And as far as how businesses actually implement and put their diversity practices, it’s a lot harder than it sounds. Kauffman also wanted know if it gives the company an advantage in the marketplace and if either being an ethnically or racially diverse leader or working with diverse leaders impacted their overall leadership style.

Torres, who has helped some of the highest performing leadership teams and boards grapple with complex, strategic questions, build clarity and consensus, and establish commitment to new directional paths said that what was interesting as a woman who might be on someone’s list that leaders need to see things that others do not see.

“I think about how the world is changing. You know that that acronym, VUCA, – volatile, uncertain, complex ambiguous – in this environment, you know, risk mitigation, risk management has become critical. And to do that effectively to be an effective decision maker in that environment. You have to be able to anticipate consequences and challenges and circumstances that others may not have on their radar.”

She said that in that environment the presence of diversity is definitely a strength.

“But the the opposite side of that coin is that the absence of diversity could actually be a huge source of disadvantage or deficit. So that that’s going to make the gap even wider and the imperative even greater for closing the gap.”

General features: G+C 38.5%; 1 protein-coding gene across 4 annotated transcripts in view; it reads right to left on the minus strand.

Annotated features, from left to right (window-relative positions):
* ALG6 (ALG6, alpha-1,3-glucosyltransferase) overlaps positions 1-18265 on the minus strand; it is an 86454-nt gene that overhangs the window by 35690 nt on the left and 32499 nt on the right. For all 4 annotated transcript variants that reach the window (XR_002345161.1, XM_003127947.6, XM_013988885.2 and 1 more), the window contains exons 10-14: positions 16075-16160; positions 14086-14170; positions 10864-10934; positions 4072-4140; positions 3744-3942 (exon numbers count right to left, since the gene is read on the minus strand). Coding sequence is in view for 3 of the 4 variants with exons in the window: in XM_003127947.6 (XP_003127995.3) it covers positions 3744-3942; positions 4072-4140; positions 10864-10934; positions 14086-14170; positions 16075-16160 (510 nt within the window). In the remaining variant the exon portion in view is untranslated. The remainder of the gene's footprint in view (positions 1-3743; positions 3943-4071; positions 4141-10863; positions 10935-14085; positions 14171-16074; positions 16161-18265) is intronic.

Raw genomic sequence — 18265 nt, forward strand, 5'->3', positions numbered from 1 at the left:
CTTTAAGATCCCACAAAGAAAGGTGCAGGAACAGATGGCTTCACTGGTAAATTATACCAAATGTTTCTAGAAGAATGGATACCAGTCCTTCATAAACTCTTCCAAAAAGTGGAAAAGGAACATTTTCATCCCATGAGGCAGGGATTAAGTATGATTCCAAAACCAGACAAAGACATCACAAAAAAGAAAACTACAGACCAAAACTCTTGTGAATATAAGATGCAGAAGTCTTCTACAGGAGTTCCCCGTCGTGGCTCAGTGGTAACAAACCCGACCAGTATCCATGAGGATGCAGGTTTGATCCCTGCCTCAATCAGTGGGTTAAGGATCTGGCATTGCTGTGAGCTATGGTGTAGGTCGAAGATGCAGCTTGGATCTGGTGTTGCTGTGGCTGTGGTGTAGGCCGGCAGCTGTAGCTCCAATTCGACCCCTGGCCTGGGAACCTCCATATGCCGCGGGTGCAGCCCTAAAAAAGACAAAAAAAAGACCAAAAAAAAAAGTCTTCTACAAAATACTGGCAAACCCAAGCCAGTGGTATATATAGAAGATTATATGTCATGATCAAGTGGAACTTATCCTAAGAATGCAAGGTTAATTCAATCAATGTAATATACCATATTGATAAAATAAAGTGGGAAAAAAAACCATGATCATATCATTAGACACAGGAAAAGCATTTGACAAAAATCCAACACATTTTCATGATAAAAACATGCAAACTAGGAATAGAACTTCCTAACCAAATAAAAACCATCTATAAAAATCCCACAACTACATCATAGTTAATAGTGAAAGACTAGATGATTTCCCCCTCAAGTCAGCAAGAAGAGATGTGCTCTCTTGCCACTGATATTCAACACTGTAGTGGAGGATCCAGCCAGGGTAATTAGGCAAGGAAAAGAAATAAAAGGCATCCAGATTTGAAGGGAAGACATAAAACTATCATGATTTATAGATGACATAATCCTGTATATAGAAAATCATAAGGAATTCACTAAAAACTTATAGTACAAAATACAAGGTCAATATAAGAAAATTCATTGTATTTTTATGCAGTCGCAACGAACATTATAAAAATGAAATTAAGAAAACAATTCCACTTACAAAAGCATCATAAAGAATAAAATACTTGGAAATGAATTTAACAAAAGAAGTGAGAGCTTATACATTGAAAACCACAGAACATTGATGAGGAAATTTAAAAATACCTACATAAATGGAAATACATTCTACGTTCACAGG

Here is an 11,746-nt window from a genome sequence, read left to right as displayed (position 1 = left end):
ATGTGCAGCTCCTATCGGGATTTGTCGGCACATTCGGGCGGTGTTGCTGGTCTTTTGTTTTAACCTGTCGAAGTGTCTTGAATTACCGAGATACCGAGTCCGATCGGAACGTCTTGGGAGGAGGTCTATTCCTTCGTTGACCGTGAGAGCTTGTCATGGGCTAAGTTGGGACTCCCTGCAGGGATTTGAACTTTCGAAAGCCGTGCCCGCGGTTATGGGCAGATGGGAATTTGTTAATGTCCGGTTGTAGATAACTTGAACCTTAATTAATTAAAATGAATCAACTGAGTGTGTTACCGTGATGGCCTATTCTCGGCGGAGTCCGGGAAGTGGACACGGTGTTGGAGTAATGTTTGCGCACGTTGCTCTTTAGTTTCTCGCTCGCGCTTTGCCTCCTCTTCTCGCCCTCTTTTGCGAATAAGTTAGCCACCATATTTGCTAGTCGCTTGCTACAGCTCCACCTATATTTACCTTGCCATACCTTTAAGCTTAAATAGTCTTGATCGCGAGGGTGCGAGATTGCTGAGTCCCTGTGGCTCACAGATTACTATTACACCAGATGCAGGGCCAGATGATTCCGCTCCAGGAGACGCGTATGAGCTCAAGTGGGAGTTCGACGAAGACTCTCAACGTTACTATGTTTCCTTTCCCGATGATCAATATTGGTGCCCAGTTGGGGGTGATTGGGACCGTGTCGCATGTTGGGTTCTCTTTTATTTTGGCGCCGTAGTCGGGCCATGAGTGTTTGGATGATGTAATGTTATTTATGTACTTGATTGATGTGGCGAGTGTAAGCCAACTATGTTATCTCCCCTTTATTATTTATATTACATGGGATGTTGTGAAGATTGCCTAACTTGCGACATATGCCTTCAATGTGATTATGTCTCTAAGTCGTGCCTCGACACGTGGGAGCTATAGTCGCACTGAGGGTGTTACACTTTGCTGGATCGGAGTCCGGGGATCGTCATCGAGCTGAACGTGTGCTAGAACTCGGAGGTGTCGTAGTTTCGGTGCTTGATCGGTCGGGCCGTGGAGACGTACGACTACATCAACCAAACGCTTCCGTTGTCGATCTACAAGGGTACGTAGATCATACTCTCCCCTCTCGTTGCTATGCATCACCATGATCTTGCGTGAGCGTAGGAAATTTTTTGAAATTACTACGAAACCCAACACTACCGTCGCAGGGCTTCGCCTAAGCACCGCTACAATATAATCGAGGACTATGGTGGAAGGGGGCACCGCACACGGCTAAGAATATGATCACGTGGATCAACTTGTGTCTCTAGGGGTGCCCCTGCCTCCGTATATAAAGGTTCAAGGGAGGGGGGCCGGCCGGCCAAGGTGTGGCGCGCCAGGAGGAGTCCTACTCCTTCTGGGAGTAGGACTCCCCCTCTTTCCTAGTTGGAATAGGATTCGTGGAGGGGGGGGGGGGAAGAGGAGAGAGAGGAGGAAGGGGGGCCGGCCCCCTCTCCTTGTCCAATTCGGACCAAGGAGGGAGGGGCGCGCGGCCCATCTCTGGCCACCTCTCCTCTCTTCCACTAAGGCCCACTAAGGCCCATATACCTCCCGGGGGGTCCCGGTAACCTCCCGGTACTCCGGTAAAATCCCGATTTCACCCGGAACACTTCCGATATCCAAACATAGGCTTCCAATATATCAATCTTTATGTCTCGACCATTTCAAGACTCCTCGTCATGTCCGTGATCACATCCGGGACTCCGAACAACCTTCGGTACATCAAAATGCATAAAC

Just how does one go about getting onto a board, is there a hierarchy or level one should begin. Smaller companies aren’t always necessary for stepping stones. They themselves can be the landing platform to doing great things.

Holzer, who has three decades of enterprise-level HR leadership experience across several industries, stated that no size of company is too small.

“If you’re first trying to get onto a board, just like everything else. When you are trying to get a job you look at all your experiences, and you go from one job to another one area in the company to another to build your portfolio of experiences. As a board member or as a possible board candidate. You also have to build that portfolio of experiences.”

“So whether it’s nonprofit, small startup, private equity, any of those experiences that they’re offered to you or you have an opportunity to step in, take it because you’re gaining an experience that then shows that you have the skills that would be valuable to the next role that you want on a board or to a public board if that’s what you desire.”

In the Q&A portion of the webinar Kauffman said that since 2013, EWNJ has tracked and documented the progress of women in gaining access to board seats and positions in senior executive leadership. EWNJ’s report and advocacy have contributed to increases in the number of women on corporate boards in the state. Kauffman summed up what the panelists all basically agreed on to be the best way for individuals to achieve D&I roles on boards. She said it was important to become engaged with an organization to achieve a level of diversity and inclusion and to get on a board.

“Get in the game. That’s going to help you to be able to to meet the right people to be able to get a position. Getting engaged with something that interests you, become a key volunteer of a committee and share your thoughts and passion – that gives you the ability to gain exposure.”